Sheriff’s deputies carted out marijuana plants by the hundreds until the front yard in an affluent neighborhood looks like a miniature jungle, reports the St. Petersburg Times. Law enforcement officials say rural and suburban communities in west-central Florida are becoming an epicenter of the state’s marijuana production. “It’s up. It’s huge,” said Capt. Michael Platt of the Pinellas County Sheriff’s Office. “It’s the latest surge in this industry. Dade County is actually overrun with it. Now we are too.” A total of 511 grow houses were discovered in 41 of the state’s 67 counties last year, ranking Florida second only to California.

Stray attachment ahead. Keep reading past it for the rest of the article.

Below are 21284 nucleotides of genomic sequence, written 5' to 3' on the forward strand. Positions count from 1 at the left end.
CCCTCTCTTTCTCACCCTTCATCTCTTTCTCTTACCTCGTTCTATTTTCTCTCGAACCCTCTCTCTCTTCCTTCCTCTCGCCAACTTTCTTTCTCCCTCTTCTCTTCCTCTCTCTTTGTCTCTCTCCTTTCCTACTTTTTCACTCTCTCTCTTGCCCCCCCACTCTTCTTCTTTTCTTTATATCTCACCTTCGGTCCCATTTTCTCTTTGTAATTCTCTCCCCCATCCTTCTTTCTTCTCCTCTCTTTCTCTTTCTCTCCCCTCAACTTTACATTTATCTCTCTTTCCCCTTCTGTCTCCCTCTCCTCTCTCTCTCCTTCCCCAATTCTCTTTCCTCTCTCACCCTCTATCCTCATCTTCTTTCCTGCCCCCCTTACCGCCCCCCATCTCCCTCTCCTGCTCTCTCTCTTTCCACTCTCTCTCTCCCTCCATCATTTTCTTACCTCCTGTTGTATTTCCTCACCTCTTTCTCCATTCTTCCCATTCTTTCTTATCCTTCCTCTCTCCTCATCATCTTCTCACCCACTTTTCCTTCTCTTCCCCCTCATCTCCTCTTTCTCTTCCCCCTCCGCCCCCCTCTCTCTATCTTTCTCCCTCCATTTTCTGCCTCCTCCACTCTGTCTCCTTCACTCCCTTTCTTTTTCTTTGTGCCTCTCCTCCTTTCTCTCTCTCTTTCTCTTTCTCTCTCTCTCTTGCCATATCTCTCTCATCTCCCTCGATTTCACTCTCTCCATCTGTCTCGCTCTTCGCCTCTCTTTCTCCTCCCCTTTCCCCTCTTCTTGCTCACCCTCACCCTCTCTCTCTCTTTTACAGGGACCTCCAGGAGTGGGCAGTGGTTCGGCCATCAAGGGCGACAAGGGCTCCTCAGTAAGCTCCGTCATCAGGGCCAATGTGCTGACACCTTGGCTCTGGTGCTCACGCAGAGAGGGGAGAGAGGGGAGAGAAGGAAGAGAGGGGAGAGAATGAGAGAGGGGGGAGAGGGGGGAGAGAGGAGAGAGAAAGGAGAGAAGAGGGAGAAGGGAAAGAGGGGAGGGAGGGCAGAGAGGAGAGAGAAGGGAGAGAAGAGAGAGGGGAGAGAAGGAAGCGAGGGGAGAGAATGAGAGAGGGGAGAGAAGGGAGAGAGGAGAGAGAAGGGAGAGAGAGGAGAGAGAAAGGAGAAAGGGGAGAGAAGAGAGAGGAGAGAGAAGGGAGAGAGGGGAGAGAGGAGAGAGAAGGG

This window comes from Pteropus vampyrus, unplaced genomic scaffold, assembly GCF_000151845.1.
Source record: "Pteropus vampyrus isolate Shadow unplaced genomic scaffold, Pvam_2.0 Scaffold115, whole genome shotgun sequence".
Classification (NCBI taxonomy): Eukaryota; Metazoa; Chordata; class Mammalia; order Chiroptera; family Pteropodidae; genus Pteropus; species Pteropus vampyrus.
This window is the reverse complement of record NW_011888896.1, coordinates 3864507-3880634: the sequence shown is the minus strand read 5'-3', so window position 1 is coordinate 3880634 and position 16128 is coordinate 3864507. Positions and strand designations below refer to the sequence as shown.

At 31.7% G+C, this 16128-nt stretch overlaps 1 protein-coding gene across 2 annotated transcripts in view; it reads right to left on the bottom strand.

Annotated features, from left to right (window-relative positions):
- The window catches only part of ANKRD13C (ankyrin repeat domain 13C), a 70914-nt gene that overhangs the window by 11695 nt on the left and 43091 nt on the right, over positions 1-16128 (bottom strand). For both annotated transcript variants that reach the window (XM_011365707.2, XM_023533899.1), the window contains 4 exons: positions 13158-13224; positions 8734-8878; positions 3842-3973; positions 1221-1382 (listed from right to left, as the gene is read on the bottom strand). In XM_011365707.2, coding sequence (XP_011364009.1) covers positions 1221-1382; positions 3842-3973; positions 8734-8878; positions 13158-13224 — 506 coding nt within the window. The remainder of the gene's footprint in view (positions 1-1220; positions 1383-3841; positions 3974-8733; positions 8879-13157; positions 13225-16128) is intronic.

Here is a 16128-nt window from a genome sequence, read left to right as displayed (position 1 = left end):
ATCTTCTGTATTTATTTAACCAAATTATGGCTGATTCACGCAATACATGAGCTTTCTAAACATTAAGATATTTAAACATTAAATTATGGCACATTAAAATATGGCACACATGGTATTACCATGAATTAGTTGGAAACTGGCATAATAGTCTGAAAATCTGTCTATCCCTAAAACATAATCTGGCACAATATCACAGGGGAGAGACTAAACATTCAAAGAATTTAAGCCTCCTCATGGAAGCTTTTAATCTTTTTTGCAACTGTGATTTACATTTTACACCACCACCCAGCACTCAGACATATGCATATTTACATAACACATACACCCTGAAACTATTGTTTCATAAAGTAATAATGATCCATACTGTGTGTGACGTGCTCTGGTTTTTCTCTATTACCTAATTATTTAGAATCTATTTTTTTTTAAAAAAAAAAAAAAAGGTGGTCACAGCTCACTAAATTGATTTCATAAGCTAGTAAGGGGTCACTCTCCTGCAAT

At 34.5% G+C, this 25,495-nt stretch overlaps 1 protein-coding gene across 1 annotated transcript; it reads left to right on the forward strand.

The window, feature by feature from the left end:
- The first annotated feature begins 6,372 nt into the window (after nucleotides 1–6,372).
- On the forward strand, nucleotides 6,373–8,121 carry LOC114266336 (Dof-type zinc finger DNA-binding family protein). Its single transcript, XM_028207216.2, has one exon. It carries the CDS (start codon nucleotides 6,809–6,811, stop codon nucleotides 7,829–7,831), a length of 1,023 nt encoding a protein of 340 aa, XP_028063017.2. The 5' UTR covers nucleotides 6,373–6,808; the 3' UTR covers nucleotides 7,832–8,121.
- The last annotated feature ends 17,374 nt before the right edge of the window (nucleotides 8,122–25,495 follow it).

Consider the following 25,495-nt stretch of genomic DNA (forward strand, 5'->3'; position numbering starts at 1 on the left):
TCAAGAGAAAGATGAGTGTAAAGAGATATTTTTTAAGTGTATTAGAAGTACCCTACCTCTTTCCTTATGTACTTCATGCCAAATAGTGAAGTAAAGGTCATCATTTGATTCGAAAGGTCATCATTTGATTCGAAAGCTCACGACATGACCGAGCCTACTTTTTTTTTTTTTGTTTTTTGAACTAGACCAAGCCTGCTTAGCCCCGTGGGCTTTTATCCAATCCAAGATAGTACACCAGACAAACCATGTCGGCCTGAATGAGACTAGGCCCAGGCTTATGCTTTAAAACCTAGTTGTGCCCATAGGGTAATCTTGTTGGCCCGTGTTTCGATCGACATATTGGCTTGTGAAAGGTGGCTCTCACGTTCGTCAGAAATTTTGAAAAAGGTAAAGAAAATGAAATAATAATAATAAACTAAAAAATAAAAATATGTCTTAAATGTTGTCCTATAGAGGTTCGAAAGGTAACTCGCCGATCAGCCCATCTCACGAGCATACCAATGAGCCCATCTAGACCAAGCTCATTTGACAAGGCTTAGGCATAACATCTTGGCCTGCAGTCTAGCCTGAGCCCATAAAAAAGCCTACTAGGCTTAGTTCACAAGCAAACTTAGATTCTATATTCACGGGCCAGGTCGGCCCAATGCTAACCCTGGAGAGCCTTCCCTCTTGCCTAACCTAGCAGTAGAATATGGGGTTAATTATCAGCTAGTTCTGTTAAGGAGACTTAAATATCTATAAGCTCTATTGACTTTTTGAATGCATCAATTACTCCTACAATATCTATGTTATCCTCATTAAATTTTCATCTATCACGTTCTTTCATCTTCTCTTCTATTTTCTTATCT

Deputies often dismantle operations hidden in plain sight among quintessential suburban homes and arrest drug dealers who live next door to retirees on fixed incomes and families with young children. Authorities attribute the spike in grow houses in the St. Petersburg area to tougher enforcement in South Florida’s urban areas, including Miami, long-considered the illegal drug capital of the state. In many cases, the marijuana from the area’s major grow houses is shipped to Miami, often through Cuban drug syndicates. Marijuana from indoor grow operations contains up to 15 times the amount of the psychoactive chemical THC than marijuana common 20 years ago, says the U.S. Drug Enforcement Administration. A pound might bring between $2,000 and $6,000 on the street. Sheriff’s deputies allowed the St. Petersburg Times to look inside an elaborate enterprise they busted last week, which is described in detail. Florida Attorney General Bill McCollum is urging the raising of penalties against those who grow 25 plants or more.